This has led Tesla to invent or co-invent components from drive shafts to the monster 17-inch touchscreen that they decided their first car just had to have. …


The computer on your desk is very nearly useless. You can use it the way I, as a hilariously over-engineered typewriter-with-integrated-postal-service, or as a television set, or to store all the photographs you took so carefully and never remember to look at again.

Photo of an ironing board by Filip Mroz on Unsplash
Photo of an ironing board by Filip Mroz on Unsplash

Your computer and its more powerful siblings are confined to desktops and server closets because, despite the exquisite refinement of all the sensors we connect to them, they understand almost nothing of the world around them. …


A sequel to “Career advice for techies”

The enquiry is usually something like…

“I’ll be graduating with a Masters in Data Science from the University of X this summer, and would love to get an internship with your team. I’m super passionate about machine learning! Can I give you my CV?”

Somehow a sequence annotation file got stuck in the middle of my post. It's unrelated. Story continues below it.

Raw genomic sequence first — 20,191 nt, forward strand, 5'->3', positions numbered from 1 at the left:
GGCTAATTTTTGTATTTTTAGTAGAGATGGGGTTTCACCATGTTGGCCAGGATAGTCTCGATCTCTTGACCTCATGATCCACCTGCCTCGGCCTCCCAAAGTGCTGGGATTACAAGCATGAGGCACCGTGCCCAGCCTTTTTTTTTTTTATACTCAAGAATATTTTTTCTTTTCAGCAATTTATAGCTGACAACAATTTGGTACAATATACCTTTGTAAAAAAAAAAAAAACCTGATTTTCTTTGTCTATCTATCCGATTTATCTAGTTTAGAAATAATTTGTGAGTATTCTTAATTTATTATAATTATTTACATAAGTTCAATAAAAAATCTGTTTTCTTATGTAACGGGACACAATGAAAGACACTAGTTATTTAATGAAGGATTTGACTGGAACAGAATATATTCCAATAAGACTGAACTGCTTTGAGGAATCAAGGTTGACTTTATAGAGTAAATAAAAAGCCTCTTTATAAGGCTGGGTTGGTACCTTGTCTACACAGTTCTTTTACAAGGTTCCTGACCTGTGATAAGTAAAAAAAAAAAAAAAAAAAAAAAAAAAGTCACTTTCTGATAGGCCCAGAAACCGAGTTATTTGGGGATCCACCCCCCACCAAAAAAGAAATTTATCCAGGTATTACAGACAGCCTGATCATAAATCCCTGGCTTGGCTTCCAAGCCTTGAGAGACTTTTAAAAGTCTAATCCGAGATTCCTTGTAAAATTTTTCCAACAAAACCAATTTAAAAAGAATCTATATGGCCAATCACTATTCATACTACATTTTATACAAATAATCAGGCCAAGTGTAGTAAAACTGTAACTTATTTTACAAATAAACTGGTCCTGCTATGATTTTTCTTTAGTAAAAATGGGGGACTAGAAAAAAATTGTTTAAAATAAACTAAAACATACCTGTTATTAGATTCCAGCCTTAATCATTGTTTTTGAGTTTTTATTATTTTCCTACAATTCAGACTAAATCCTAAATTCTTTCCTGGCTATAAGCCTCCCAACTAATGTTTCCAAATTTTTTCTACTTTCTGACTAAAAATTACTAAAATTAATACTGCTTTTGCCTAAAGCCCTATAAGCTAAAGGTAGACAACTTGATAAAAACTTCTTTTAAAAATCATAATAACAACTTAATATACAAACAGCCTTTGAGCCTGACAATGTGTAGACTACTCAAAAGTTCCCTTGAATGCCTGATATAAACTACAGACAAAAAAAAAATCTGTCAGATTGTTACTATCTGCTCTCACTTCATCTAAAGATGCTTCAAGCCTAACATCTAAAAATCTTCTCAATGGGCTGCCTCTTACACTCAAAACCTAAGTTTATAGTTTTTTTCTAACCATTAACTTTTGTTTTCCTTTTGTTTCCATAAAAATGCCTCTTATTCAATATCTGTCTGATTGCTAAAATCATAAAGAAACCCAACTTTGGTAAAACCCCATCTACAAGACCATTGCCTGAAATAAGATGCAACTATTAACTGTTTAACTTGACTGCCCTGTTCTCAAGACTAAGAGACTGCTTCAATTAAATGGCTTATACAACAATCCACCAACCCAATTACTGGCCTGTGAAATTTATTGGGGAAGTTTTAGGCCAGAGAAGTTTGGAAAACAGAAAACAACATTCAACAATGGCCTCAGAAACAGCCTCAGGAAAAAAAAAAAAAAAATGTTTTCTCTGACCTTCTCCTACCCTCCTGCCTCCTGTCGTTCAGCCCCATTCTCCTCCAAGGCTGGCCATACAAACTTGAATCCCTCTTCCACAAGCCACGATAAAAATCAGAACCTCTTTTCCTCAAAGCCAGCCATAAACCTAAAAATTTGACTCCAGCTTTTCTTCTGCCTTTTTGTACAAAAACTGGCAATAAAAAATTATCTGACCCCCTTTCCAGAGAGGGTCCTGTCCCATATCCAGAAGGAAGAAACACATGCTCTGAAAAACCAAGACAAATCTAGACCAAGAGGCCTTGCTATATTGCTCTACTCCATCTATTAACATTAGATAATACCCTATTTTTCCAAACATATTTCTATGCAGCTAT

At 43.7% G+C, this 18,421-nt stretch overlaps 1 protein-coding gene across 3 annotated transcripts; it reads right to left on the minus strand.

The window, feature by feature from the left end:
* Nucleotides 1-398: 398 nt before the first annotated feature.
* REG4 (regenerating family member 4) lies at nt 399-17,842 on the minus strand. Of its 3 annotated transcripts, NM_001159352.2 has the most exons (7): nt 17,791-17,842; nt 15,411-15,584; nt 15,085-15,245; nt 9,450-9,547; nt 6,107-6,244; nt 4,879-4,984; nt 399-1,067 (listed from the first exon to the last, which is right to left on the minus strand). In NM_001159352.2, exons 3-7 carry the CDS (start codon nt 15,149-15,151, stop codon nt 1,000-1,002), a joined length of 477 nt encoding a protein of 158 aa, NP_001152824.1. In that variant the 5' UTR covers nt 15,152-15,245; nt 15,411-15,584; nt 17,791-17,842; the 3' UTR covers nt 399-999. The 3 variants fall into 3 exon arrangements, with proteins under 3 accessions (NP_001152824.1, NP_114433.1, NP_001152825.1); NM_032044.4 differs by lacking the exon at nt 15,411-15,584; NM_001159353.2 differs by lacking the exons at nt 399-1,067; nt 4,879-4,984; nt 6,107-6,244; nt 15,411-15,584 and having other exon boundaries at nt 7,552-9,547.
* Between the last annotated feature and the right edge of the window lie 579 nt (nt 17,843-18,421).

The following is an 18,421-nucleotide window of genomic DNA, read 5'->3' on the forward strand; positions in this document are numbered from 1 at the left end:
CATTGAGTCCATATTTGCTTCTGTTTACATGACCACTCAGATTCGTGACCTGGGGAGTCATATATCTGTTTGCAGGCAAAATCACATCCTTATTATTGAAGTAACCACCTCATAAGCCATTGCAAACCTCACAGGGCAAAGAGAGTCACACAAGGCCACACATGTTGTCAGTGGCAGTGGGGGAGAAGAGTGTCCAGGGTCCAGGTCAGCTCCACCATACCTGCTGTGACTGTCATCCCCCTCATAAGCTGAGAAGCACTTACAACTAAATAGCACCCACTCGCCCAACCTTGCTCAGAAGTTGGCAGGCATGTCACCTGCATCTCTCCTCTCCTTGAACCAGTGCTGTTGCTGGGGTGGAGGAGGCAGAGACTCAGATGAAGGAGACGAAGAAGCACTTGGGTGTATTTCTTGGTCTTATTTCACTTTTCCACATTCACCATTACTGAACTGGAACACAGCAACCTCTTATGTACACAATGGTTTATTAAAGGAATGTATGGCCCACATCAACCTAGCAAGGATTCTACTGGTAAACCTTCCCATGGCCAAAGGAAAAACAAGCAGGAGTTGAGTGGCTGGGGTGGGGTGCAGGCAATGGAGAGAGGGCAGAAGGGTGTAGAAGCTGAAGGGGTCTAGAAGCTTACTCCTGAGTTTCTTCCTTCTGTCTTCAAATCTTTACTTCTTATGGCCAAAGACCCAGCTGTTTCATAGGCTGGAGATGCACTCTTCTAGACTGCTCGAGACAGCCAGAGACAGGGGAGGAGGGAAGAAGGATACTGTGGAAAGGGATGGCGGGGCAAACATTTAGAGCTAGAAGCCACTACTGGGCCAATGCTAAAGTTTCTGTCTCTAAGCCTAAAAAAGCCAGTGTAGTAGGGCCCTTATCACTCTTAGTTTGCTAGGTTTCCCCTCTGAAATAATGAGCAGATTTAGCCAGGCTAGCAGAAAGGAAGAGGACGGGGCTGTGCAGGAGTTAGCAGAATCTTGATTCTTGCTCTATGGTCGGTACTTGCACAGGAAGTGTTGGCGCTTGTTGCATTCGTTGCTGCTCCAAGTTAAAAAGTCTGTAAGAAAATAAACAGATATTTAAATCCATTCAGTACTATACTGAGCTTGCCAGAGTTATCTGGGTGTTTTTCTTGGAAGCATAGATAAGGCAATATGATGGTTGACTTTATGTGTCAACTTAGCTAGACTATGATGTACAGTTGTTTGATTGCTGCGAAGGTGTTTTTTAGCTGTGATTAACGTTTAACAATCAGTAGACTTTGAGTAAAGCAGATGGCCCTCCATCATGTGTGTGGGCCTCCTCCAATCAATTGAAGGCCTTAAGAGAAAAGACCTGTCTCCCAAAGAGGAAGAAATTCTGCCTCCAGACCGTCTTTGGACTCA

Honestly, just having enough initiative to find someone that might appreciate your skills is already a really strong positive. However, I usually find myself giving the same few pieces of advice.

Show, don’t tell!

Like Eliza in “My Fair Lady”, I don’t want you to declare your undying love for machine learning…


After waste, the great money sin is idleness - so best then to keep your money working? Lots of reading, validated by good and (expensive!) bad experiences, led me — and lots of other people — to my current thinking: